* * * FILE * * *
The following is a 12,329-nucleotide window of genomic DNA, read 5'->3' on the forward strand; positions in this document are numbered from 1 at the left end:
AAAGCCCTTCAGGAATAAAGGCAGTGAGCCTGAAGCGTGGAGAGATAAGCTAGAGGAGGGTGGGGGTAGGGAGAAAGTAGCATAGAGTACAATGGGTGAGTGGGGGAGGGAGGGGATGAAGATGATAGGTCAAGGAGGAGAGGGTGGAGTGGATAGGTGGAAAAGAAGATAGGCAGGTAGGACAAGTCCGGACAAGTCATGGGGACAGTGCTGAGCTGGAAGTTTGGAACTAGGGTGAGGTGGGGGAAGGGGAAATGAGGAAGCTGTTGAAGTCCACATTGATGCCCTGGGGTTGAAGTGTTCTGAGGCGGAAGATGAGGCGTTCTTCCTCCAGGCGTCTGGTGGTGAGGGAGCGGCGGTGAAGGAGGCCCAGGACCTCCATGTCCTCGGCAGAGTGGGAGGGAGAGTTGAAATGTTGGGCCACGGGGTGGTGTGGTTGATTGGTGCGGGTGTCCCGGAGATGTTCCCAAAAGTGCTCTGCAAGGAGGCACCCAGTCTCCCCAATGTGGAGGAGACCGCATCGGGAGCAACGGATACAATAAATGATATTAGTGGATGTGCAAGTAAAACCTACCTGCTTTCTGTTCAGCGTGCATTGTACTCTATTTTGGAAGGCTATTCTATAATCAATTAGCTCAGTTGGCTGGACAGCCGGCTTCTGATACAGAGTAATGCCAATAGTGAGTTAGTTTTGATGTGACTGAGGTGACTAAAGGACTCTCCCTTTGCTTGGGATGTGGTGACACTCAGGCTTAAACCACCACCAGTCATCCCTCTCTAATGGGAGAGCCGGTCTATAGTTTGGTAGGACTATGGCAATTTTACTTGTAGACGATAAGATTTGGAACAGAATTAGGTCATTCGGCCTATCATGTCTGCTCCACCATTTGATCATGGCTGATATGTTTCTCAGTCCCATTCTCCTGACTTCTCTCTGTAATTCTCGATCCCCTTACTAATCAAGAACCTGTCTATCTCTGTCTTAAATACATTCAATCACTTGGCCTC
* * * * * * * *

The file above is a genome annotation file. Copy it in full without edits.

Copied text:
The following is a 12,329-nucleotide window of genomic DNA, read 5'->3' on the forward strand; positions in this document are numbered from 1 at the left end:
AAAGCCCTTCAGGAATAAAGGCAGTGAGCCTGAAGCGTGGAGAGATAAGCTAGAGGAGGGTGGGGGTAGGGAGAAAGTAGCATAGAGTACAATGGGTGAGTGGGGGAGGGAGGGGATGAAGATGATAGGTCAAGGAGGAGAGGGTGGAGTGGATAGGTGGAAAAGAAGATAGGCAGGTAGGACAAGTCCGGACAAGTCATGGGGACAGTGCTGAGCTGGAAGTTTGGAACTAGGGTGAGGTGGGGGAAGGGGAAATGAGGAAGCTGTTGAAGTCCACATTGATGCCCTGGGGTTGAAGTGTTCTGAGGCGGAAGATGAGGCGTTCTTCCTCCAGGCGTCTGGTGGTGAGGGAGCGGCGGTGAAGGAGGCCCAGGACCTCCATGTCCTCGGCAGAGTGGGAGGGAGAGTTGAAATGTTGGGCCACGGGGTGGTGTGGTTGATTGGTGCGGGTGTCCCGGAGATGTTCCCAAAAGTGCTCTGCAAGGAGGCACCCAGTCTCCCCAATGTGGAGGAGACCGCATCGGGAGCAACGGATACAATAAATGATATTAGTGGATGTGCAAGTAAAACCTACCTGCTTTCTGTTCAGCGTGCATTGTACTCTATTTTGGAAGGCTATTCTATAATCAATTAGCTCAGTTGGCTGGACAGCCGGCTTCTGATACAGAGTAATGCCAATAGTGAGTTAGTTTTGATGTGACTGAGGTGACTAAAGGACTCTCCCTTTGCTTGGGATGTGGTGACACTCAGGCTTAAACCACCACCAGTCATCCCTCTCTAATGGGAGAGCCGGTCTATAGTTTGGTAGGACTATGGCAATTTTACTTGTAGACGATAAGATTTGGAACAGAATTAGGTCATTCGGCCTATCATGTCTGCTCCACCATTTGATCATGGCTGATATGTTTCTCAGTCCCATTCTCCTGACTTCTCTCTGTAATTCTCGATCCCCTTACTAATCAAGAACCTGTCTATCTCTGTCTTAAATACATTCAATCACTTGGCCTC